Access, use, and reproduction of the electronic resources made available through the Grinnell College Libraries are governed by license agreements with publishers which may impose greater restrictions on use than does copyright law. The user is responsible for observing these agreements as well as the copyright laws of the United States (Title 17, United States Code), including the fair use guidelines that protect scholarship and research.
When accessing subscription databases from off-campus, you will be asked to sign in using your campus username and password. If you have any problems accessing library resources from off campus, please contact Rebecca Ciota or Tony Lewis.
... a commonsense approach to help you find relevant, quality information--for writing a paper, preparing a presentation, working on a lab experiment, answering a question, etc.
... questions to ask; how appropriate and valuable is the information? A worksheet to go along with the questions.
Secondary literature looks like this or this ...
Seek information, not affirmation
Source + Motivation = Value
Dig deeper–do not rely on just one source
Understanding is key
Primary and Secondary Literature:
Primary literature looks like this, this, or this ... (note the format--Introduction, Methods, Results, Discussion, References)
Register for any device, any time access to the –
New York Times
Chronicle of Higher Education
Chronicle.com (log in—upper right)
www.pressreader.com/catalog (sign in upper right; works best with Chrome)
Questions? See Kevin (firstname.lastname@example.org)
... what is the question(s) you are trying to answer? These secondary sources can help you --
*answer fact questions
*discover search terms, phrases, and names
*focus a research question
Remember, true research is rarely a straight path.
Blog -- topic ideas, and Science news and analysis ...
Contains reference material covering all major scientific disciplines with articles drawn from McGraw-Hill encyclopedias, dictionaries, and yearbooks, as well as videos, curriculum materials, and links to primary source documents.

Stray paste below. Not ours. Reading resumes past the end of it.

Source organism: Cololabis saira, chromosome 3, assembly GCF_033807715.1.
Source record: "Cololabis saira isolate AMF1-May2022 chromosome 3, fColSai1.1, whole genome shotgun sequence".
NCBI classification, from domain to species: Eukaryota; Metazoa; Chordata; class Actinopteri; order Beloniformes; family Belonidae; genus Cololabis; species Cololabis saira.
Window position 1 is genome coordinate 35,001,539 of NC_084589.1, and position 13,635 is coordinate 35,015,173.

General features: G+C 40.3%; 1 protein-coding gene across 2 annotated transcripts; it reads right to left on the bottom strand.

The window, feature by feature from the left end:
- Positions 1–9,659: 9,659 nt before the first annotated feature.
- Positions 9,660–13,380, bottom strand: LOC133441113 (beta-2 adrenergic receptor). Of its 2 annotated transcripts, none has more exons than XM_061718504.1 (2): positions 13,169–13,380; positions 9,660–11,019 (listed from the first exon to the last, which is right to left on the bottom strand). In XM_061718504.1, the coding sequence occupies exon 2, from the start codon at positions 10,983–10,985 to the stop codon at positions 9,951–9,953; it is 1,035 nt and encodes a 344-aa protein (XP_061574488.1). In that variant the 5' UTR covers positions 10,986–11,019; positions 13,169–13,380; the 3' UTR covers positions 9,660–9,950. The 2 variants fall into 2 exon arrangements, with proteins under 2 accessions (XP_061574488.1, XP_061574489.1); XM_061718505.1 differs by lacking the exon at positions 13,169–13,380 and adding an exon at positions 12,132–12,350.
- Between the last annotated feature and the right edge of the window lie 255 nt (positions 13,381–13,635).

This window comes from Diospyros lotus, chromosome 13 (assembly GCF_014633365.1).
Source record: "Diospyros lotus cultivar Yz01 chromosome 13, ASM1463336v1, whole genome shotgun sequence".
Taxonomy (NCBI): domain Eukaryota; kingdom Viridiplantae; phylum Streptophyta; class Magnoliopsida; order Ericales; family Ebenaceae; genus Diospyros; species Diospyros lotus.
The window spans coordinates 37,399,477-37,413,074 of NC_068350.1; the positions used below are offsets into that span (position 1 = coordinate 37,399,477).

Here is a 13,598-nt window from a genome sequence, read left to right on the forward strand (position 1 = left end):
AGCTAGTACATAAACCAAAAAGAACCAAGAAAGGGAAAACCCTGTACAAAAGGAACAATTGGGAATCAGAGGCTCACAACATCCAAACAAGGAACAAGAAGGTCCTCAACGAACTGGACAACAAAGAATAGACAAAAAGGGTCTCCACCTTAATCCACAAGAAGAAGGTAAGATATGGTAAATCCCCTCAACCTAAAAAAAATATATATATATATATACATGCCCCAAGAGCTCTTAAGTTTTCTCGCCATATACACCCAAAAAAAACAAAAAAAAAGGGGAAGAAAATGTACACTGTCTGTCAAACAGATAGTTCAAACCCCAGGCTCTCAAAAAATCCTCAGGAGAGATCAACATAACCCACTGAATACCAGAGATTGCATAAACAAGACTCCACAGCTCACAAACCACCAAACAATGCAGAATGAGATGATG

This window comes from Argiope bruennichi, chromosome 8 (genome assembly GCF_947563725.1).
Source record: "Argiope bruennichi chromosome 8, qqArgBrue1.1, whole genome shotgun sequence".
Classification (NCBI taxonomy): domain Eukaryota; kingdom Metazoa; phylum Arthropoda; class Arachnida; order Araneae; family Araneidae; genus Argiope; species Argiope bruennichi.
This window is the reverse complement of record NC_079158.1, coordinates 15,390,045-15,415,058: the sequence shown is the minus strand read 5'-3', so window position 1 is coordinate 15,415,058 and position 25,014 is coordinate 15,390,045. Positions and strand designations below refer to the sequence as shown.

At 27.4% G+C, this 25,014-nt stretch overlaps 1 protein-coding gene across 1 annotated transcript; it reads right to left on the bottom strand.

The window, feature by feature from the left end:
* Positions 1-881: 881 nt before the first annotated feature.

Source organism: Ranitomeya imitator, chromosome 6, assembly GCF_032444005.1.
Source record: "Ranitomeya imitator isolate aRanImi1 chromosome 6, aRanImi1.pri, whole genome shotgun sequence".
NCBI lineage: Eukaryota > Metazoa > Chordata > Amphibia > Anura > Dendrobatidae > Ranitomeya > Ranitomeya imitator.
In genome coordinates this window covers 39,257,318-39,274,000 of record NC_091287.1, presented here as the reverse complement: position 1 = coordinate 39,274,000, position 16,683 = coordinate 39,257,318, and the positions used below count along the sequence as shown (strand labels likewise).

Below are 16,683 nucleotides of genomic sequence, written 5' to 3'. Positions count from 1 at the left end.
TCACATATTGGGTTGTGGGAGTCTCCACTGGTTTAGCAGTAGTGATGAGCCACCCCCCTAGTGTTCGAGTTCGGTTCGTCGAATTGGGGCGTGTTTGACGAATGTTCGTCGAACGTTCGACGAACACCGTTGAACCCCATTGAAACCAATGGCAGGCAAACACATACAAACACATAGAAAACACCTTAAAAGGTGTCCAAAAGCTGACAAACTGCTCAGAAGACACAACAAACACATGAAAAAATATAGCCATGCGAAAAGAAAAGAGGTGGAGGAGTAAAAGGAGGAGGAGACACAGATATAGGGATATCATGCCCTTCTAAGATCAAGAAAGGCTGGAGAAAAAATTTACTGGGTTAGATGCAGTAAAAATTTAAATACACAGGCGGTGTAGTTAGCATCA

... these sources can help you find evidence to answer your question or validate/invalidate an answer.
Use the "Advanced Search"; can also be used as a tool to focus a broad search (try out search terms, find a possibility, search that possibility in a disciplinary database, and then use the indexing to more precisely find additional papers).
A scientific literature digital library and search engine that focuses primarily on the literature in computer and information science.
1915-present. Index of scholarly and non-scholarly articles, books, government documents, reports, and more, covering global public policy and social issues, from the Public Affairs Information Service.
Full text of every article ever published by the Association for Computing Machinery (ACM), whether in journals, transactions, magazines, newsletters, SIGs, or conference proceedings, plus bibliographic citations from other major publishers in computing.
Online reference for bibliographic information on major computer science publications, indexing over two million publications, including monographs, journals, and conference proceedings.
1978-present. Online resource that provides full-text information from nearly 4,000 United States and international newspapers, news services, magazines, blogs, transcripts, and more. To get to the international newspapers, use the "World" link under Shortcuts in the left sidebar.
1940-present. Covers the world's mathematical literature. Provides web access to the signed reviews and bibliographic information from Mathematical Reviews and Current Mathematical Publications.
Contains digital resources from over 1,100 open-archive collections; includes a wide array of materials: digitized books & articles, audio files, data sets, images, movies, research papers, technical reports, theses & dissertations, and more.
Before 1000 BCE to the present. Catalog of millions of books, web resources, and other materials held in libraries worldwide, maintained by the Online Computer Library Center (OCLC). The best way to identify resources beyond Grinnell College's collections.
The quickest way to see if we have access to a --
Journal article --
on-campus: Google Scholar (search by title)
off-campus: Database OR Library Catalog
Book (print or ebook) --
on/off-campus: Library Catalog
= Restricted resource
= Video files
= Audio files
= Scholarly articles
= Quantitative data
= Highly recommended
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Or, request a Library Lab. Kevin will get in touch with you to set up an appointment to meet.